Quoted from Zedmaniac:
Hey does anyone know if there is progress being made within Pinsound re the following?
1. Development of PinSound Studio.
2. Documentation on how to use PinSound Studio.
3. Documentation on replacing sounds and file naming conventions.
My thoughts on the items above...
You don't really need to use the software at all. After a psrec of a game has been made, all you need to work with is the "numbered" folders and maybe some moving of those folders around into the 5 named category folders and using some gain.txt files to balance things out.
What is needed is a better understanding of what the named category folders do along with an understanding of what the numbered folders the psrec file creates do for your actual game. The way the Pinsound tech works is pretty simple. Everything that gets recorded in the psrec gets a numbered folder associated with it. When the game starts up and the CPU calls for a sound, the numbered folder is referenced and the board plays anything that's in the numbered folder randomly. Where you stick the numbered folder changes how the clip is treated.
The category folders I think confuse people because their names don't do enough to describe what they accomplish. I try not to even think of "jingle" as something meaningful. Instead of that, I just try to think of the following:
jingle = clip that pauses anything that was playing in the music folder and once finished, resumes playing the music track.
music = CPU controlled tracks that play continually via looping repeat until either the CPU tells it to stop or a single is played.
sfx = CPU controlled clip that plays once when called and can play multiple tracks simultaneously. Behaves the same as voice.
single = clip that stops any music file that is playing and doesn't resume any music track when completed unless the CPU calls for it.
voice = CPU controlled clip that plays once when called and can play multiple tracks simultaneously. Behaves the same as sfx.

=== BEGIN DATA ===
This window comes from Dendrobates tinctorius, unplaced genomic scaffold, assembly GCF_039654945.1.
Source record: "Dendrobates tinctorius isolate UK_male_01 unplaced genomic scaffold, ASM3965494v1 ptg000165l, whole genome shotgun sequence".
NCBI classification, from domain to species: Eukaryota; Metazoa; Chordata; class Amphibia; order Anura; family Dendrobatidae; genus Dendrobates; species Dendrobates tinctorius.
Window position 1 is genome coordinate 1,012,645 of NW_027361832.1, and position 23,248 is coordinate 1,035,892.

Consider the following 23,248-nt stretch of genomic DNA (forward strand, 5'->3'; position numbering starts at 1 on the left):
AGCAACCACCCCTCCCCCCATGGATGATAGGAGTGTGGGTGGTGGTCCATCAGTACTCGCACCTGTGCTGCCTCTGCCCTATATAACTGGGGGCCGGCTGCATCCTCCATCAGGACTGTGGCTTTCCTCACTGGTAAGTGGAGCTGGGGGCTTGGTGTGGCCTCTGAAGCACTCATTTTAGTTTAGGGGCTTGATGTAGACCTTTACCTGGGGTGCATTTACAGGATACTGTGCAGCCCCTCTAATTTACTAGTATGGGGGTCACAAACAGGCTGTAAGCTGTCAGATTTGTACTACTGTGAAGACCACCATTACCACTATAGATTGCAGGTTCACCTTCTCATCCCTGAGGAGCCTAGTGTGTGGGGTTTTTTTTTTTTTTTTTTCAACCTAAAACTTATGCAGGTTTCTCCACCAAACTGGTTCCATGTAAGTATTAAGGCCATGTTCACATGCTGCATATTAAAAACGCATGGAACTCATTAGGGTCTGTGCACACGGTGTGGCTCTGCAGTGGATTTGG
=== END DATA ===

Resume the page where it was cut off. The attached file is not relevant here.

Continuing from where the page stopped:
So, basically - you've got 2 "clip" folders that act the same in voice and sfx that when the game needs the file, it will play once over the top of anything else that's playing. The three other folders differ in terms of how they interact with each other in terms of playing once, pausing and then resuming what was playing, or looping indefinitely until the CPU tells it to do something else.
The "hard part" of making your own mixes isn't how the Pinsound works... it's figuring out how your specific game references its sounds.
In short... this part sucks.
For my SWDE remix, you can't really rely consistently on what the numbered folder is labeled. Through trial and error, you've got to slowly figure out how and when each sound gets called. For example, something labeled "multiball" may not be what actually gets called up. Although, I haven't gotten stuck and done this yet - I've thought about making short audio clips with the difficult to figure out how they get used folder names so that when I play the game it would simply say the name of the folder and I can make note of it.
Of course, you then add the extra steps of getting all of your replacement sound clips made. Using Audacity is a good way to get things extracted and converted from a CD/DVD rip. I go ahead and normalize the clips volume at this point. I then can use the Pinsound gain files to increase/decrease the specific folders effects if needed.
My SWDE remix is getting close to being finished. The firmware update has made a huge improvement. I'm still getting some minor delays; but, they aren't too bad.
I've got a bit more tweaking to do before I upload a copy. I want to add some more Return of the Jedi clips and do some gain changes to balance things out a bit.
Making the mixes are really fun. I've already got ideas about trying to do something massive with Funhouse and I've even been tempted to pick up a Shadow just to make an OST mix for it.